I have a new roommate. And he’s the roommate from hell.
I realize that phrase is thrown around a lot, usually to describe housemates whose behaviors range from the mildly annoying peccadillo to acts of full-blown psychosis. You know the type. We’ve all had them. But this is different. I’m now completely convinced there’s a demon living in my apartment.
While no beauty by any measure, he’s not as repulsive as you might think. But he does have a slight odor, like a wet blanket left out too long in the rain.
His skin is nearly translucent — much like watered-down milk, and you can almost see the veins crisscrossing his body beneath. He appears cold to the touch, mainly smooth, but with a few wrinkles here and there, especially where his skin hangs loose on his bones. It flaps around as he moves — an altogether unpleasant sight.
He’s much shorter than I imagined a demon would be, and has a small, wide nose that’s almost squashed. Perhaps broken in some hellish brawl. His eyes are big and round. They’re slightly recessed and stare out at me from beneath an overly large forehead. A chubby belly jiggles when he waddles around the room on fat little legs that are out of proportion to the rest of his body. It’s amazing how quickly they can move, and he with them. Oh, and he wears short, yellow pants.
I’ve come to the conclusion that he believes I can’t see him. I know this because he engages in a host of activities that would normally be reserved for times of personal isolation. He frequently gnaws on his long nails, whittling them down so the nubs of his fingers are raw and then spitting the remains all over the floor. He also picks his nose and flicks the dried clumps of mucus through the air. And I have to say I was quite shocked the first time I saw him pull his little pecker from his pants and happily go to work on it.
When the demon isn’t gnawing at, picking in or jerking off his own parts, he can be found sitting calmly in the chair behind me — waiting and watching. Watching television. Watching me. Sometimes he’ll stare almost wistfully out the window, even though there’s little to see — buildings stretching to the horizon, their smokestacks belching exhaust into the haze-filled skies. He’s there right now, staring at me. Something tells me he has no plans to leave.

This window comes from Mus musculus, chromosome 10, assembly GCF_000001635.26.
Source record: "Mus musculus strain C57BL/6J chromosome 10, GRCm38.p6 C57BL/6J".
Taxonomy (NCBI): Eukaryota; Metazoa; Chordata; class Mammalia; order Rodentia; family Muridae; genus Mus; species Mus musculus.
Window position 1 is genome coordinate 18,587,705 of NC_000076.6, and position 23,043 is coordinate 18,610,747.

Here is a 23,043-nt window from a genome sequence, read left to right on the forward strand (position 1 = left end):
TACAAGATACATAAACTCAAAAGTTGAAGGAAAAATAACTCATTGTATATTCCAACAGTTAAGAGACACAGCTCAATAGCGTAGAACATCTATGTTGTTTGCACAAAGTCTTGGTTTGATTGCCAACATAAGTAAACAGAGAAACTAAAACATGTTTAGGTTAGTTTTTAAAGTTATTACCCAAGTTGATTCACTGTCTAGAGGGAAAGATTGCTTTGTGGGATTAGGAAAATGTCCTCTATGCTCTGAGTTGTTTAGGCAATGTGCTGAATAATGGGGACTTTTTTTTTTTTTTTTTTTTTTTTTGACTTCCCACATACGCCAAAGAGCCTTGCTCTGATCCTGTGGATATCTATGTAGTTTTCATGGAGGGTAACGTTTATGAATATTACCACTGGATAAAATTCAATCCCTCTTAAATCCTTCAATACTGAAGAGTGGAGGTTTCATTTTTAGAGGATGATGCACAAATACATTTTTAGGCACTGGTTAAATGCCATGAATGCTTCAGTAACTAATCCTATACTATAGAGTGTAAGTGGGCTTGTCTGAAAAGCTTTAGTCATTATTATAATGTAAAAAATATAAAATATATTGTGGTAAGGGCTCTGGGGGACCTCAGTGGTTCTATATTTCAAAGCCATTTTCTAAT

My demon’s started jogging. For the last three nights I’ve lain in bed listening to the patter of fast little feet as he runs the length of the apartment. He starts in the kitchen, races down the hallway to the front door, gleefully slides on the polished wood floor, spins and runs back again. When he passes the open doorway to my bedroom he’s little more than a blur. Only a few days ago I would’ve thought it odd for a demon to be jogging around my home. Now it’s become routine. His initial runs lasted for only a few minutes, but now he keeps it up for most of the night. He may be trying to drive me mad from lack of sleep.
Today when I came home from work, the front door was locked — from the inside. It took some doing before I’d succeeded in breaking the door frame and forcing my way into the house. Once I’d made it inside, the demon ignored me. He sat, nonchalantly rocking back and forth and swinging his short legs to and fro like a recalcitrant child. The half smile on his pale face was almost a sneer, and his mouth flashed rotting teeth. I have to admit, he’s beginning to frighten me.
I haven’t been outside in days for fear the demon won’t let me back in. Work stopped calling long ago. I’m sure I’ve been fired. And the food is running out. He has a voracious appetite, eating everything in sight. First it was the sweets — cookies, candies, cakes and all the sodas are long gone. Then he started in on the meats. He’s made the kitchen a filthy mess — countertops cluttered with unwashed pans, walls spattered with grease and foodstuff littering the floor from his failed attempts at frying, boiling, stewing and simmering everything in the house. I’m beginning to wonder how long I can take this.